It has been said that people don’t quit a company. They quit a boss.
A quick google search will return a variety of statistics about the impact a manager has on employee retention. For example, a 2019 study by DDI Research found that 57% of respondents had left at least one job because of their manager, while another 32% had considered quitting.
If a person stays, the level of engagement at work severely declines. In addition, the amount of stress felt from poor management has a significant impact.
So, if you have a terrible boss, should you stay or should you go?
The chances are high that you will have a “bad” boss at some point in your career. It’s not a question of “if” rather “when.”
When looking at your career growth, your boss plays a critical role. In most corporate settings, your boss is the primary person providing input on your performance and career potential.
Given the significance of the role your manager plays and the likelihood that you will encounter a manager that’s not the best, let’s look at how you can deal.
The different kinds of “bad” bosses
Managers are human beings. They have their personalities and quirks, just like you and me.
As introverts, this is something we can relate to at some level. After all, introverts are often misunderstood!
In my own experience as a manager, I know there have been employees that I have more naturally gotten along with at work. This alignment has sometimes come through shared work ethic or ideals, and other times through a partnership of opposites that balance each other out. With other employees, it is working to find the middle ground.
Besides personality mismatches, here are the top five complaints about “bad” bosses from my clients:
- Absentee: You may have an absentee boss if you don’t receive guidance or oversight, and you don’t spend a lot of time communicating or meeting with the boss.
- Micromanager: This boss provides more oversight and input than necessary and has a hard time releasing work control to employees.
- Lacks leadership skills: This boss may be new to leadership and just hasn’t learned the skills yet. This boss could have been promoted because they are a knowledge expert but have not transitioned to the leader. On the other hand, this boss could be trying to figure it out independently and just not getting any feedback or direction to adjust their style and approach.
- Not good at relationships: This boss should come with a label that says “does not play nice with others.” They rock the boat wherever they go and possibly make people mad that you have to work with on a day-to-day basis. They also have a hard time establishing relationships with employees because of their style.
- Narcissist: This boss is concerned with themselves and their achievements.
The good news is that you can create a strategy to deal with a bad boss.
And these experiences can be valuable learning opportunities that will help shape your career.
How to deal with a bad boss
The worst thing you can do if you think you have a bad boss? Complain, complain, complain.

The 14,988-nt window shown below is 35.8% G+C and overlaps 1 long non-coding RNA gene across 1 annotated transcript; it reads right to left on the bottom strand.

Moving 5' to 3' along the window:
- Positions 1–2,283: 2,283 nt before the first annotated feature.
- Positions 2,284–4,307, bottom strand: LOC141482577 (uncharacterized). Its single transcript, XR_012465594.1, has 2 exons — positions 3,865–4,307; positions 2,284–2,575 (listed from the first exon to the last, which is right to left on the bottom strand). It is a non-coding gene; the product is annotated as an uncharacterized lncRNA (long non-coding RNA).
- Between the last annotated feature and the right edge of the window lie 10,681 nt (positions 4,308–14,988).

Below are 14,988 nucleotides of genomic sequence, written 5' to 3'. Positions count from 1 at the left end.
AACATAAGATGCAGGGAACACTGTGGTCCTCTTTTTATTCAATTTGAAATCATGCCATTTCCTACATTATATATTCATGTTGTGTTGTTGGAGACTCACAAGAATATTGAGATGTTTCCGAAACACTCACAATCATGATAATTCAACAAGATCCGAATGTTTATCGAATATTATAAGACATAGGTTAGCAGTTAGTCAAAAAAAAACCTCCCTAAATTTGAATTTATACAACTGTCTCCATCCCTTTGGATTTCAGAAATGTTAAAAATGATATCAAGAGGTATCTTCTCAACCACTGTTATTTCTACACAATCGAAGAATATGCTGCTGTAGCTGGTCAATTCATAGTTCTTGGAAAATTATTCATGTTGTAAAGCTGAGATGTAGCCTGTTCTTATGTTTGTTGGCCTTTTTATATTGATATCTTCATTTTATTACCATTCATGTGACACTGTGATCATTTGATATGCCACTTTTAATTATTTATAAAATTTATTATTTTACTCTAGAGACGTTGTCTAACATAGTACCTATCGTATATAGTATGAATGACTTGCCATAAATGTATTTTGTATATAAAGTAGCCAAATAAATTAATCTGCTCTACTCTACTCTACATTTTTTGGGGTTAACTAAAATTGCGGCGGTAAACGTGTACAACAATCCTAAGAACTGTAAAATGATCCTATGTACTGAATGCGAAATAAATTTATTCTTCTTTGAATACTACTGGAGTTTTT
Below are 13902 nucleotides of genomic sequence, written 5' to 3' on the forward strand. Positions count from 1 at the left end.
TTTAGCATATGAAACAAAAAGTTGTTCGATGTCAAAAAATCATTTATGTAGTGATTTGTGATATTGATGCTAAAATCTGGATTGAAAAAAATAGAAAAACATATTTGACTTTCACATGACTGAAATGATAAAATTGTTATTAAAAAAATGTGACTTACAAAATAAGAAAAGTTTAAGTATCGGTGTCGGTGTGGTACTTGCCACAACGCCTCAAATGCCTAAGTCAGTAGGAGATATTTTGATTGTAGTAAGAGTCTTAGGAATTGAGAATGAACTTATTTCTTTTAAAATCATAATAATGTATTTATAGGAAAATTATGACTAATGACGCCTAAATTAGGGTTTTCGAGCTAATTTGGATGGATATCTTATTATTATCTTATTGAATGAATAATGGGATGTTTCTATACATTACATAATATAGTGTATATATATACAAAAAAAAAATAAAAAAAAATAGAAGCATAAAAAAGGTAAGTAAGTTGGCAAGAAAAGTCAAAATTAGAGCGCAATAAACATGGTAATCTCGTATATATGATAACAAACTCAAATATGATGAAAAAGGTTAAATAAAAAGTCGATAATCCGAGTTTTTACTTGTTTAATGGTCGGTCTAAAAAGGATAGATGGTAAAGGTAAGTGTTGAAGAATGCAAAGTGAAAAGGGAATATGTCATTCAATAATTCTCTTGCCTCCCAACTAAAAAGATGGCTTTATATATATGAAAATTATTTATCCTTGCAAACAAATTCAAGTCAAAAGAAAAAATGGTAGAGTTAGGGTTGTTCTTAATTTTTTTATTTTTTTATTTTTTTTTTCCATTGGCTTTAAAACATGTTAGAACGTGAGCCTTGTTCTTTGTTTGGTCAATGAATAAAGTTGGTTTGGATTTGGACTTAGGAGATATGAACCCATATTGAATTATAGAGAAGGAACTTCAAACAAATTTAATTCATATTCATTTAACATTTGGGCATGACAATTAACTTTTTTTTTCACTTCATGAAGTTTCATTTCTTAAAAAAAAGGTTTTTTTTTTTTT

No positive progress will come from staying stuck on the negative aspects of the relationship.
Instead, take an active role in the relationship and work to shape it into something manageable. Try one or more items from the following list to meet your boss where they are at and find a successful middle ground.
- Learn your boss’s motivations – what goals and challenges do they have?
- Don’t ignore them – instead, purposefully interact and listen for clues on their mindset and approach to work. Then, mirror these back to them in your conversations.
- Identify ways that you can support your boss by being helpful
- Fill in gaps in your boss’s experience or skills
- Bring solutions to the table, don’t focus on the problems.
Maintaining your Sanity
Through effort, it is possible to work with a “bad” boss.
But that doesn’t mean it will be easy. Your boss will probably still drive you crazy at times. And, the effort required on your part might get you down, especially if the activities drain your energy stores.
To stay balanced, try these five tips:
- Keep your goals in mind and remember why you choose to make the effort
- Acknowledge your ability to influence the relationship
- Manage your expectations – your boss is human
- Set boundaries – you get to choose what you deal with, and when
- Give yourself a scorecard on what you are learning from this experience, and look at it weekly
In the end, when dealing with a bad boss, the best advice is to follow your intuition. Only you can truly know when it is time to leave a bad situation.
I want you to feel empowered to choose your path and know that you can manage complicated relationships that may come up along your journey.
Want more help creating a successful relationship with your Boss?
Check out our course How to Talk to Your Boss to learn my simple #1 strategy for bridging the gap.
Jessica is an introvert with a corporate career spanning almost 20 years. With experience at both Fortune 500 companies and in Big 4 Consulting, she is passionate about helping other introverted women navigate the corporate world, and embrace their authentic selves to achieve their extraordinary goals at work.
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